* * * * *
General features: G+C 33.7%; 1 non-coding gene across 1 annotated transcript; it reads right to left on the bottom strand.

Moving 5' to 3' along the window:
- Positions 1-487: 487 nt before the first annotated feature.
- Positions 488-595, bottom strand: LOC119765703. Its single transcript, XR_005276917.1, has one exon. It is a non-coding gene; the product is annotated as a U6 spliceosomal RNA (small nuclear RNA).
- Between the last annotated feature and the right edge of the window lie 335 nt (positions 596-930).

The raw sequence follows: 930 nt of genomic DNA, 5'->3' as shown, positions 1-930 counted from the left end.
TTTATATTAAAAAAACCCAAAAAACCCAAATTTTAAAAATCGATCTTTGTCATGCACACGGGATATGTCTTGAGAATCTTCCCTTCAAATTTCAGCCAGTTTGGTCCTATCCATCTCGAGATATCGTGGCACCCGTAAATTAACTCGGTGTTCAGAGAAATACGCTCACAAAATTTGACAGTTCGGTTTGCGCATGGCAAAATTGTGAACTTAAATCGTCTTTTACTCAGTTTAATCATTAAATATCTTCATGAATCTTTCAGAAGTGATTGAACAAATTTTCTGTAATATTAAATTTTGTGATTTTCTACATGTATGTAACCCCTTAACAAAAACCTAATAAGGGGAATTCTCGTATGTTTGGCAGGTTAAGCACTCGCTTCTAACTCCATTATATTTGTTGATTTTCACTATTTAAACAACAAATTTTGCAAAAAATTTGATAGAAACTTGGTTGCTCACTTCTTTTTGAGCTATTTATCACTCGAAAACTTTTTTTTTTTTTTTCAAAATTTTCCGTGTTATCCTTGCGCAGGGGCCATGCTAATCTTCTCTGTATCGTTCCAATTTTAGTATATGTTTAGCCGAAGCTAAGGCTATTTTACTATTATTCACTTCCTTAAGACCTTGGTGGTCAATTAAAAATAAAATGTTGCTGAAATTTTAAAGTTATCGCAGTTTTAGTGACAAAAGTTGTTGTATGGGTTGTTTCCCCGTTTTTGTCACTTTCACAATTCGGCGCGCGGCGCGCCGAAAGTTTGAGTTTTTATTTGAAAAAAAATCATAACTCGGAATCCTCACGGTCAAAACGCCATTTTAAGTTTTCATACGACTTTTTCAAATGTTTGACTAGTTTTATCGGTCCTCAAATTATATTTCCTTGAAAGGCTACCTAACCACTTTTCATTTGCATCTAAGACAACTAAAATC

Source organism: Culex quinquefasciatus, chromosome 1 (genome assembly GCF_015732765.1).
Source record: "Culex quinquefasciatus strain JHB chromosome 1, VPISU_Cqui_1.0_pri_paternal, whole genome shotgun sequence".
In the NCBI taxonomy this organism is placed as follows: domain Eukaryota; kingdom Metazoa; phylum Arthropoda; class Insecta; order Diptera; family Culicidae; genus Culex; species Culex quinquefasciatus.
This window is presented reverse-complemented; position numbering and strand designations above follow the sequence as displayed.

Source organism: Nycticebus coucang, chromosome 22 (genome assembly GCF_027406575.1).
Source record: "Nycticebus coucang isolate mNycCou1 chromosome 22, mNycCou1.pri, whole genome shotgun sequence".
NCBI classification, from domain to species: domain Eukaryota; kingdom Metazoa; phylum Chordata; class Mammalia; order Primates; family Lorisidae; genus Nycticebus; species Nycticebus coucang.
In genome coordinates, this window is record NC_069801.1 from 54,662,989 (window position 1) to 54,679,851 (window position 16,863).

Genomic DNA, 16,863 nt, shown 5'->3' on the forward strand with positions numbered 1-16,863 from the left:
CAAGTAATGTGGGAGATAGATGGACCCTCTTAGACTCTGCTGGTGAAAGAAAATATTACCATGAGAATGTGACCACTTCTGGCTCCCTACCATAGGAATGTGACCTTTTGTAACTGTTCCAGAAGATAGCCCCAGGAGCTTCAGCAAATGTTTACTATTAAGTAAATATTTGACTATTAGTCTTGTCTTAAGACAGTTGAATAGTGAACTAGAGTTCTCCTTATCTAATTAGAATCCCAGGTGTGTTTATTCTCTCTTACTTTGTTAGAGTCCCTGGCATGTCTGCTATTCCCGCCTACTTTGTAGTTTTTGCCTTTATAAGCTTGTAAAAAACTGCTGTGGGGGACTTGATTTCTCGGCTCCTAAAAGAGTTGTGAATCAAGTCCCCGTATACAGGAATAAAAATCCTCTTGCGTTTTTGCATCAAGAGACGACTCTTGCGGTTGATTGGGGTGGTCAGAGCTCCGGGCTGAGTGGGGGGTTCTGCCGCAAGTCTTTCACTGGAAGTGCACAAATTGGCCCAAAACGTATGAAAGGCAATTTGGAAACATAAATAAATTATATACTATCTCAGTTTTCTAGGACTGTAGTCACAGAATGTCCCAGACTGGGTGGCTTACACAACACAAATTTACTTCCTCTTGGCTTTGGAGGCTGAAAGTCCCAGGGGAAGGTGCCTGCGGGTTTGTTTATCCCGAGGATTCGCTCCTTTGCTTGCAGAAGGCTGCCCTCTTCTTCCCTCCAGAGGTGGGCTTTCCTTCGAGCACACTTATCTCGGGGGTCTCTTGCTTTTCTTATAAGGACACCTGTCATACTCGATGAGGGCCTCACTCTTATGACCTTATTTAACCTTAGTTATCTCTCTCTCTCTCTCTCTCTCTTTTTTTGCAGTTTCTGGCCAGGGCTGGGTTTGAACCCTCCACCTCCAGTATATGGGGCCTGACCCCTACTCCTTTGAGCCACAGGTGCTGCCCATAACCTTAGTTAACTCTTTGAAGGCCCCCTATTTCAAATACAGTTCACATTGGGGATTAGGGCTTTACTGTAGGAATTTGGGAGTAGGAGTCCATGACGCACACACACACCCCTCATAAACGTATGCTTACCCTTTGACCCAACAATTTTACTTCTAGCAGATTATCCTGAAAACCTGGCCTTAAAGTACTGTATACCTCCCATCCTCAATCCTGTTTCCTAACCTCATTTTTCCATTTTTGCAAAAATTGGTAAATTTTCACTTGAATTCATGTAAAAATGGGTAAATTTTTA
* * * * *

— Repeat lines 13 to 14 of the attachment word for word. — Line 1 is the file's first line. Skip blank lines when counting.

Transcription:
Source record: "Nycticebus coucang isolate mNycCou1 chromosome 22, mNycCou1.pri, whole genome shotgun sequence".
NCBI classification, from domain to species: domain Eukaryota; kingdom Metazoa; phylum Chordata; class Mammalia; order Primates; family Lorisidae; genus Nycticebus; species Nycticebus coucang.